How Australia​ left itself hungry for gas supplies

In 2002, the price of liquefied natural gas was at a historically low level. Photo: Michele Mossop

In 2002, the price of liquefied natural gas was at a historically low level. Photo: Michele Mossop

No one went hungry at our place.

My father killed our meat, grew our vegetables and was a champion at bartering. A leg of lamb was worth a tub of crayfish to fishermen down the coast. My mother always had chooks, and there were warm eggs collected every morning.

The old boy would snort at the idea of selling a paddock of sheep or cattle without first selecting a fat lamb or a fine steer for the table and the freezer. When Mum took eggs to market, there were plenty put aside for our frypan.

It doesn't bear contemplating, now they're gone, what they might have thought about a country that allowed its entire store of gas to be flogged off without first setting aside enough of the stuff to ensure the nation's power grid continued humming and that consumers could afford to turn on a light switch.

They'd have been plain flummoxed to know that in the excitement of hawking off Australia's natural resources to China, the initial sale contract set a bargain price that couldn't be negotiated upwards.

But that is what Australia's governments allowed.

It's been a scandal for too many years, and no recent government can escape blame.

I was in the Canberra press gallery in 2002 when prime minister John Howard called a press conference to announce, with the widest grin he could manage, that after years of negotiation, Australia's mining interests had pulled off a $25 billion deal to supply China with liquefied natural gas.

It was, crowed Howard, Australia's biggest single export deal. Ever.

"Needless to say, I am absolutely delighted. It is so good for Australia," he said. "This is the kind of outcome that will underpin the economic strength of this country."

It was, he said, growing more expansive and breathless by the minute, "a gold medal performance".

It wasn't, though.

September 2009: Kevin Rudd and Chevron managing director Roy Krzywosinski at the Gorgon Gas site at Town Point, Barrow Island. Photo: Mogens Johansen

September 2009: Kevin Rudd and Chevron managing director Roy Krzywosinski at the Gorgon Gas site at Town Point, Barrow Island. Photo: Mogens Johansen

By 2015, it was being called the worst deal ever done. The Chinese by then were paying about one-third the price for Australian gas that Australian consumers themselves had to pay ... and they were guaranteed to continue doing so.

The Chinese had got the deal of a lifetime because the consortium of Australia's North West Shelf operators hadn't thought to insert a clause into the contract that would raise the price of gas from what was, in 2002, a historically low level.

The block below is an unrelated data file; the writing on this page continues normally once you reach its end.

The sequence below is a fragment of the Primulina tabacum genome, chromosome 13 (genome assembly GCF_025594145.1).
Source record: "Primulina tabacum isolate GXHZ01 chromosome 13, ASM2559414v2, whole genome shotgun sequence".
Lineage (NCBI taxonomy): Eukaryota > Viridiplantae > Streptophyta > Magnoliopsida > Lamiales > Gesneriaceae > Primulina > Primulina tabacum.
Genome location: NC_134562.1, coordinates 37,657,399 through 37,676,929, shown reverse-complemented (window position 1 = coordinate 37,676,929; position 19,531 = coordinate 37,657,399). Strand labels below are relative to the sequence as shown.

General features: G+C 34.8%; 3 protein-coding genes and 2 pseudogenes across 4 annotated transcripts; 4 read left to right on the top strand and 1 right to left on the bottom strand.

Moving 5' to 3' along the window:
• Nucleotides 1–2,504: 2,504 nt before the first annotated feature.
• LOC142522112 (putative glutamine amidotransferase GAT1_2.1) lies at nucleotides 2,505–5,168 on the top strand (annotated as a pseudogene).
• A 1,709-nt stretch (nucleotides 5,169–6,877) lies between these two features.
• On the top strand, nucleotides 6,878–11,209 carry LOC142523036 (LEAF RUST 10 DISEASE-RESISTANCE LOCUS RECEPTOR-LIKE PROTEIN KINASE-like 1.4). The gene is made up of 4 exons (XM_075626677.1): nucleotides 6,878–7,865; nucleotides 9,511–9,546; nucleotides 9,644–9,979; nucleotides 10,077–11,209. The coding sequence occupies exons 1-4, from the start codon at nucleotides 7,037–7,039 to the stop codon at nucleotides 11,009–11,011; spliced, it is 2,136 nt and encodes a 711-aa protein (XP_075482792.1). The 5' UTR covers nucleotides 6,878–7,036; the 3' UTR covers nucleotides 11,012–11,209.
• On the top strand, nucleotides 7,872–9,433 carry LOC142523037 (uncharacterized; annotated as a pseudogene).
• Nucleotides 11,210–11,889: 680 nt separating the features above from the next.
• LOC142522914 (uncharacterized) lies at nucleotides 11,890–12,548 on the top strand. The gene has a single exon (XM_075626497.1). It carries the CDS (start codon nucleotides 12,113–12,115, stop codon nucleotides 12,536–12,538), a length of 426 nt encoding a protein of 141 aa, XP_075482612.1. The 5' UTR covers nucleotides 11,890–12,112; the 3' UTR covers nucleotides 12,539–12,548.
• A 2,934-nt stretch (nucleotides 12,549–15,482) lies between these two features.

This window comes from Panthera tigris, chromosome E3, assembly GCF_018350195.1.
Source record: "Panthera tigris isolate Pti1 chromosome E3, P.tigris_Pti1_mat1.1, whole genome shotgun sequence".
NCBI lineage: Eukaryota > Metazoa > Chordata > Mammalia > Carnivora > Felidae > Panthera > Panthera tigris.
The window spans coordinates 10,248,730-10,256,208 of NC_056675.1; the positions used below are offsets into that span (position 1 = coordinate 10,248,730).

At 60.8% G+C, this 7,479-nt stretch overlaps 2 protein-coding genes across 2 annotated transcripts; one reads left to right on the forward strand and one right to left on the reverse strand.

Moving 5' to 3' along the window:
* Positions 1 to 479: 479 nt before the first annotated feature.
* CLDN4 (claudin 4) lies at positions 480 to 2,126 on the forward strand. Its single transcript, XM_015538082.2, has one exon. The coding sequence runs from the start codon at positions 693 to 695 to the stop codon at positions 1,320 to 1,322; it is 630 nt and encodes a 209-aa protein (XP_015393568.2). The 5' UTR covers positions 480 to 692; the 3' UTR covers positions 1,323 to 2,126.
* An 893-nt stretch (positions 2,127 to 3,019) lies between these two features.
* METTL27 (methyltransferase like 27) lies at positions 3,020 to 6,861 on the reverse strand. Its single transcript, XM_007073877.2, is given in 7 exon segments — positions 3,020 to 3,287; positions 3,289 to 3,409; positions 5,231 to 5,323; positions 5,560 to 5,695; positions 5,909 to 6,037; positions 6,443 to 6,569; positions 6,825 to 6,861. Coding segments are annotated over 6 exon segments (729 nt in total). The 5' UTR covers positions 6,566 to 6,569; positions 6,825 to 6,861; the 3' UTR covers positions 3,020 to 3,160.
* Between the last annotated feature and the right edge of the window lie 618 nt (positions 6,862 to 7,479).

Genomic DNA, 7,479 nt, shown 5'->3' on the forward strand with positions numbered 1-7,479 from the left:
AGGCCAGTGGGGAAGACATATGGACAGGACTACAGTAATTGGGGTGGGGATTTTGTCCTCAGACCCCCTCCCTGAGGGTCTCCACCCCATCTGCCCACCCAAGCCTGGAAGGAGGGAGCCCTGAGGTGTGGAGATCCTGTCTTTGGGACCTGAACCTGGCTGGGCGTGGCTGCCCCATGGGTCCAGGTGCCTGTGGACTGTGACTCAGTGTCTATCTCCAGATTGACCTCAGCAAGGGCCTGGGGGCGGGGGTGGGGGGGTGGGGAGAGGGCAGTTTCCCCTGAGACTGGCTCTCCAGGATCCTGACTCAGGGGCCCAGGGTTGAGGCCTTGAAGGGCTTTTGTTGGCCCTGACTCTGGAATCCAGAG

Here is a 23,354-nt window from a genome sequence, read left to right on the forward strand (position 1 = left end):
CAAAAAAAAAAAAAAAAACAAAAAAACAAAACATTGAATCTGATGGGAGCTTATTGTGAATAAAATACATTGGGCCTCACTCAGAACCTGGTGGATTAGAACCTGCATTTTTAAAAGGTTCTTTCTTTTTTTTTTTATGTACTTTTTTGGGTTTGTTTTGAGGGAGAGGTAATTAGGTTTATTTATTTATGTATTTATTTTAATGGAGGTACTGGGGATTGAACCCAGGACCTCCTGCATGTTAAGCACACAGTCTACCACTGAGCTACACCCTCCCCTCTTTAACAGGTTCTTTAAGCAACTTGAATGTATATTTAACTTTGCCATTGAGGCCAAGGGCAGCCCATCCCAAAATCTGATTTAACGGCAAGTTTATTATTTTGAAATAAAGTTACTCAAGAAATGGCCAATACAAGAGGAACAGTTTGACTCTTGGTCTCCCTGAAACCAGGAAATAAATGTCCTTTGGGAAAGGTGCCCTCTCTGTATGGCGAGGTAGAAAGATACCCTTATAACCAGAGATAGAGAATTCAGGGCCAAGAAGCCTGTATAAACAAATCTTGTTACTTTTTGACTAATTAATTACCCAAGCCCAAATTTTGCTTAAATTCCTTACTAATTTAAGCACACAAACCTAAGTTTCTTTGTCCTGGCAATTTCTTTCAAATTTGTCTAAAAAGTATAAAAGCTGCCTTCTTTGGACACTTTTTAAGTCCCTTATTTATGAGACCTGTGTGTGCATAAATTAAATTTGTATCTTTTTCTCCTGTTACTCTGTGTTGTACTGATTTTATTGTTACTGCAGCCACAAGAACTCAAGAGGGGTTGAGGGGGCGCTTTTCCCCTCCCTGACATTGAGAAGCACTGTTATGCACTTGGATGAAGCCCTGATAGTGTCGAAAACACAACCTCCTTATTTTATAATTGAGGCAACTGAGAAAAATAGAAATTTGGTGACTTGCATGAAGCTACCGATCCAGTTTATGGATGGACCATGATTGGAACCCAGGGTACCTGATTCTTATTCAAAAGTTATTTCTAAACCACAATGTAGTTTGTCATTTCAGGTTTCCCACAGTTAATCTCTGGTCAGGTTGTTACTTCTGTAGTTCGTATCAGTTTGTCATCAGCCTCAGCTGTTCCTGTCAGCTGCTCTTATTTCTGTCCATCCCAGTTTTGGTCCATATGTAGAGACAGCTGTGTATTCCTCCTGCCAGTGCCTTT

As world gas prices rose and rose, the price paid by China for what Howard had called "a gold medal performance" stayed at rock bottom. Australia's gas exports of 3 million tonnes a year from that single agreement were contracted to stay at basement prices until 2031.

Howard, visiting China in 2007, was pedalling as fast as his little legs would take him from the idea that his government should take responsibility for the fiasco. It wasn't for his government to interfere in pricing. No sir!

"I would never encourage the idea that governments should negotiate LNG prices," he said. "At no stage was the Australian government directly involved in pricing issues in relation to the $25 billion contract."

A few months later, in the dying days of his government, Howard was back in China to witness the signing of a new, $35 billion liquid natural gas deal. The Chinese were so thrilled they made a gift of two giant pandas to Adelaide's zoo.

The deals kept coming after Australia changed governments.

The Labor administrations of Kevin Rudd and Julia Gillard were only too pleased to keep announcing huge exports of LNG to China, Japan and South Korea. The gas price for most of these deals was linked to the price of oil.

All along, not one of these governments ever thought to require exporters to set aside part of their bounty for the use of Australian consumers. The whole thing was up to the market.

And the market, as always, couldn't give a stuff about who paid, so long as payments kept flowing from somewhere and no one in power was demanding anything different.

Which, with Australia's energy market currently suffering policy paralysis, is why Prime Minister Malcolm Turnbull has been forced to arm-wrestle big gas-producing companies into agreeing this week to provide enough supply for the Australian market to avert a predicted shortfall - with consequent price hikes - over the next two years.

These are, of course, the same companies that previously expressed outrage that a government would require them to consider the needs of the nation from which they extract the gas in the first place.

These are the same class of geniuses that have been praised for their "gold standard" behaviour even when they negotiated contracts that, if they'd been small-town snake-oil salesmen rather than multinational big shots, would have seen them ridden out of town on a rail.

Ah, but now they've been threatened by a government that previously abhorred market intervention, they've suddenly found extra gas from where there was none before and, glory be, they're promising to improve transparency about how they put a price on the stuff.

Yet things remain so dire that there is talk of importing gas, either the Australian stuff on sale so cheaply overseas, or supplies from one of our competitors, Qatar.

Back on the farm, our parents, who knew how to provide without running out of anything, would have been scandalised almost beyond words.

This story first appeared on Brisbane Times.

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